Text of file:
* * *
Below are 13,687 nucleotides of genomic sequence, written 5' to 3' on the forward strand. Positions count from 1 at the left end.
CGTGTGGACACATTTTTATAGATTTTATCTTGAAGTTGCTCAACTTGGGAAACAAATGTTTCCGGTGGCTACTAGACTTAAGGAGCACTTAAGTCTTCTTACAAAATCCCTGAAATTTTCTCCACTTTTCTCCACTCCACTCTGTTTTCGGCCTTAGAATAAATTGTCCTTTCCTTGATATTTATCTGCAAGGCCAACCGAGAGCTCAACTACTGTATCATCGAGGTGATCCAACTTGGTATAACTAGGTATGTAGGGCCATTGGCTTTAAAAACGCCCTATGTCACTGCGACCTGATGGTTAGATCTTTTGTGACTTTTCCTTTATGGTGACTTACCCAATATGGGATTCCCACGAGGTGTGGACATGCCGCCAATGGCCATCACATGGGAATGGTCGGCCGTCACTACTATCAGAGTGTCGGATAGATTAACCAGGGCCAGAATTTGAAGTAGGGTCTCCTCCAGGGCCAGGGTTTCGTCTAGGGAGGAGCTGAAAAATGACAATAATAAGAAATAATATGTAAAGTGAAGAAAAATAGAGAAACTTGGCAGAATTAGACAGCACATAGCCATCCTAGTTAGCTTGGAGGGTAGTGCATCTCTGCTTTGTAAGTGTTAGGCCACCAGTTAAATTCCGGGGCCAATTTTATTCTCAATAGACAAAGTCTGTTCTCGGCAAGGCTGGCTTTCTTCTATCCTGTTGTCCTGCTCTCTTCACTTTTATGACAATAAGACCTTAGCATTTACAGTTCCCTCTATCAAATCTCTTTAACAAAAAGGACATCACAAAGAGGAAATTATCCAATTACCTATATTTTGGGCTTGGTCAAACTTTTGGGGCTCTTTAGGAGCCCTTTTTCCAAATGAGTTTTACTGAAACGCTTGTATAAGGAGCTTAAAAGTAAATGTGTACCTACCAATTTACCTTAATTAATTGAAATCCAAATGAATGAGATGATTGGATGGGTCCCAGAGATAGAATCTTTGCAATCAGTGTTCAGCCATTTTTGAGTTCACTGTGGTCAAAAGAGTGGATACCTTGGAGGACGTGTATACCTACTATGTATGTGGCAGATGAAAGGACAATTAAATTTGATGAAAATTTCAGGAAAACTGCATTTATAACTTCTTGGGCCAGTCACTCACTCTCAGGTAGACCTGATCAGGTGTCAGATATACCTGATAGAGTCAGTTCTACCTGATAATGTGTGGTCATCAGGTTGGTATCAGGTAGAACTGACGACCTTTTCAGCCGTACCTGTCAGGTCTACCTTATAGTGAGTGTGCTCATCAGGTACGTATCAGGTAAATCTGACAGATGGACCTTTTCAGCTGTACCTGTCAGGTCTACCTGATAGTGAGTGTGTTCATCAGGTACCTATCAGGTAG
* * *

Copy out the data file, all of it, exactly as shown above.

Below are 13,687 nucleotides of genomic sequence, written 5' to 3' on the forward strand. Positions count from 1 at the left end.
CGTGTGGACACATTTTTATAGATTTTATCTTGAAGTTGCTCAACTTGGGAAACAAATGTTTCCGGTGGCTACTAGACTTAAGGAGCACTTAAGTCTTCTTACAAAATCCCTGAAATTTTCTCCACTTTTCTCCACTCCACTCTGTTTTCGGCCTTAGAATAAATTGTCCTTTCCTTGATATTTATCTGCAAGGCCAACCGAGAGCTCAACTACTGTATCATCGAGGTGATCCAACTTGGTATAACTAGGTATGTAGGGCCATTGGCTTTAAAAACGCCCTATGTCACTGCGACCTGATGGTTAGATCTTTTGTGACTTTTCCTTTATGGTGACTTACCCAATATGGGATTCCCACGAGGTGTGGACATGCCGCCAATGGCCATCACATGGGAATGGTCGGCCGTCACTACTATCAGAGTGTCGGATAGATTAACCAGGGCCAGAATTTGAAGTAGGGTCTCCTCCAGGGCCAGGGTTTCGTCTAGGGAGGAGCTGAAAAATGACAATAATAAGAAATAATATGTAAAGTGAAGAAAAATAGAGAAACTTGGCAGAATTAGACAGCACATAGCCATCCTAGTTAGCTTGGAGGGTAGTGCATCTCTGCTTTGTAAGTGTTAGGCCACCAGTTAAATTCCGGGGCCAATTTTATTCTCAATAGACAAAGTCTGTTCTCGGCAAGGCTGGCTTTCTTCTATCCTGTTGTCCTGCTCTCTTCACTTTTATGACAATAAGACCTTAGCATTTACAGTTCCCTCTATCAAATCTCTTTAACAAAAAGGACATCACAAAGAGGAAATTATCCAATTACCTATATTTTGGGCTTGGTCAAACTTTTGGGGCTCTTTAGGAGCCCTTTTTCCAAATGAGTTTTACTGAAACGCTTGTATAAGGAGCTTAAAAGTAAATGTGTACCTACCAATTTACCTTAATTAATTGAAATCCAAATGAATGAGATGATTGGATGGGTCCCAGAGATAGAATCTTTGCAATCAGTGTTCAGCCATTTTTGAGTTCACTGTGGTCAAAAGAGTGGATACCTTGGAGGACGTGTATACCTACTATGTATGTGGCAGATGAAAGGACAATTAAATTTGATGAAAATTTCAGGAAAACTGCATTTATAACTTCTTGGGCCAGTCACTCACTCTCAGGTAGACCTGATCAGGTGTCAGATATACCTGATAGAGTCAGTTCTACCTGATAATGTGTGGTCATCAGGTTGGTATCAGGTAGAACTGACGACCTTTTCAGCCGTACCTGTCAGGTCTACCTTATAGTGAGTGTGCTCATCAGGTACGTATCAGGTAAATCTGACAGATGGACCTTTTCAGCTGTACCTGTCAGGTCTACCTGATAGTGAGTGTGTTCATCAGGTACCTATCAGGTAG